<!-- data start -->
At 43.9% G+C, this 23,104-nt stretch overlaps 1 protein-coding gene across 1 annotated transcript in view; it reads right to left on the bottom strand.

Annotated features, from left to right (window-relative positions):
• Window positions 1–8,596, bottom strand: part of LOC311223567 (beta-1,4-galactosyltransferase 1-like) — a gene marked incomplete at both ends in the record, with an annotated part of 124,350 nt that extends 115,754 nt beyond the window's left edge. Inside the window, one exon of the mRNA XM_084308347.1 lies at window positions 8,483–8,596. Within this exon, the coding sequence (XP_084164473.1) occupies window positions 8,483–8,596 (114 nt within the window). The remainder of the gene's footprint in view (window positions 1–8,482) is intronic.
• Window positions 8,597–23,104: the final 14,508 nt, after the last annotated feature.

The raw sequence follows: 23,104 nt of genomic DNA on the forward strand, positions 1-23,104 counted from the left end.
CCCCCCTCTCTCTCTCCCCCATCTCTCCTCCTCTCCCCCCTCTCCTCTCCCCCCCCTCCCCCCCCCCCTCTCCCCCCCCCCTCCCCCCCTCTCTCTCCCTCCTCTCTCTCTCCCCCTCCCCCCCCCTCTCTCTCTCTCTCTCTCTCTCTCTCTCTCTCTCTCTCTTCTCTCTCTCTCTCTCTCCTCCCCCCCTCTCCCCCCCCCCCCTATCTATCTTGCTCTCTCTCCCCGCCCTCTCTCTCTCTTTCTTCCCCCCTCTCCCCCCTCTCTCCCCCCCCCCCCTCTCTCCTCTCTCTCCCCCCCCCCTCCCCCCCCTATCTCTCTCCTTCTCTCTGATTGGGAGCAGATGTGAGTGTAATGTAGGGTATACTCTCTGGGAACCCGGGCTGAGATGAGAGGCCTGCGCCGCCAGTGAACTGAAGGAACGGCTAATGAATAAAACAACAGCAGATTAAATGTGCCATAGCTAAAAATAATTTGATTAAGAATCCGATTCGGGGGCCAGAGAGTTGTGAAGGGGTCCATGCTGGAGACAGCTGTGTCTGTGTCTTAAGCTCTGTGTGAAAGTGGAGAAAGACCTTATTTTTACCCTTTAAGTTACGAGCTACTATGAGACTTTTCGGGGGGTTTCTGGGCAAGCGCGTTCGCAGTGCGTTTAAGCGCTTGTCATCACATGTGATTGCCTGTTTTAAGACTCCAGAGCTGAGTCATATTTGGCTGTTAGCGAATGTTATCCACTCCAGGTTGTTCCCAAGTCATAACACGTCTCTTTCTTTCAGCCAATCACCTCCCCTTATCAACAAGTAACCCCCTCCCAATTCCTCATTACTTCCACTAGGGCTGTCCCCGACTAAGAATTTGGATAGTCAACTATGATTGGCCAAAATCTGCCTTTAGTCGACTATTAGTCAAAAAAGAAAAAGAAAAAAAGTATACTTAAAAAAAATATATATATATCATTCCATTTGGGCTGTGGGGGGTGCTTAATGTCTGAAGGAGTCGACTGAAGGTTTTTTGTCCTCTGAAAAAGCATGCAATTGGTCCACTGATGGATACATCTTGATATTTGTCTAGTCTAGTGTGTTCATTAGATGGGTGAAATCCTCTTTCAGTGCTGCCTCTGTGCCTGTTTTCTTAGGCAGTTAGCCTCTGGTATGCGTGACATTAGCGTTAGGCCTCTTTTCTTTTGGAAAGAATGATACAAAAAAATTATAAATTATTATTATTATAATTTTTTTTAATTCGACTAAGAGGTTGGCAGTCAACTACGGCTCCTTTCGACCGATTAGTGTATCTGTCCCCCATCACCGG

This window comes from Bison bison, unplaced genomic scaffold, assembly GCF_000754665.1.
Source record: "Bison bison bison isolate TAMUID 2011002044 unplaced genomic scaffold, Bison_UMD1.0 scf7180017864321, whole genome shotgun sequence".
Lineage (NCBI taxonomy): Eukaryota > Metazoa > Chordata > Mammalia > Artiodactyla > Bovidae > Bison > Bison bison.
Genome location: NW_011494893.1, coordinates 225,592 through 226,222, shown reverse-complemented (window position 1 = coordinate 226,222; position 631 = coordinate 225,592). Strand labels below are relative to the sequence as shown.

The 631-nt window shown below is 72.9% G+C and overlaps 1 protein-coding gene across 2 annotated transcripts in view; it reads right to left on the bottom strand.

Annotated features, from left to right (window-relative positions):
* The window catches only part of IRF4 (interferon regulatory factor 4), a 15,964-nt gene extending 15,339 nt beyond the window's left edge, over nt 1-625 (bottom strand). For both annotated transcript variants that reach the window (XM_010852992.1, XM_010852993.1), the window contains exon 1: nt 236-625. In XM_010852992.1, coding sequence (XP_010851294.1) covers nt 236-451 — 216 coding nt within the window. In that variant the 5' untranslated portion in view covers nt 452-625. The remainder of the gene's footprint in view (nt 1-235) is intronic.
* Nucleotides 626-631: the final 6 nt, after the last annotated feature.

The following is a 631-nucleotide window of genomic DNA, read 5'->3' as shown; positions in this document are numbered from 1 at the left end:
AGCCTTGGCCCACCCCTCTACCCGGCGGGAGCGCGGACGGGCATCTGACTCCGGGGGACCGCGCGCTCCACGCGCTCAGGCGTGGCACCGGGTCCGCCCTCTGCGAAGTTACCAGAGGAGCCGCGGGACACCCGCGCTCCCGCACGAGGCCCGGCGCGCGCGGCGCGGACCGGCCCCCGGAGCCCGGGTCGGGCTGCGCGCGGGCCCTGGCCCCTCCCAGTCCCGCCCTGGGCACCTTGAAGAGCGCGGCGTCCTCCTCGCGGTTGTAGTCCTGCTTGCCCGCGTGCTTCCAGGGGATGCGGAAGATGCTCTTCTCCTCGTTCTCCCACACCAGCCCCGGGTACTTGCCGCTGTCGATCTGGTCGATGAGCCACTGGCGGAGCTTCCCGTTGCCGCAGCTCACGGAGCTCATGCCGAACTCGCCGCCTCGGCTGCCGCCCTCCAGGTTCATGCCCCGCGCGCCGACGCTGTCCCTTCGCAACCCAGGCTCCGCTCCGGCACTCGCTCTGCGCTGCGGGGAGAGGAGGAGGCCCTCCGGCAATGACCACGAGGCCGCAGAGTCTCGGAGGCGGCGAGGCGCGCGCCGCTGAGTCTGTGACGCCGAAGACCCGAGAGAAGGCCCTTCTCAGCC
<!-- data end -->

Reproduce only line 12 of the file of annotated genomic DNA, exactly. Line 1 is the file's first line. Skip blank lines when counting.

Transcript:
Annotated features, from left to right (window-relative positions):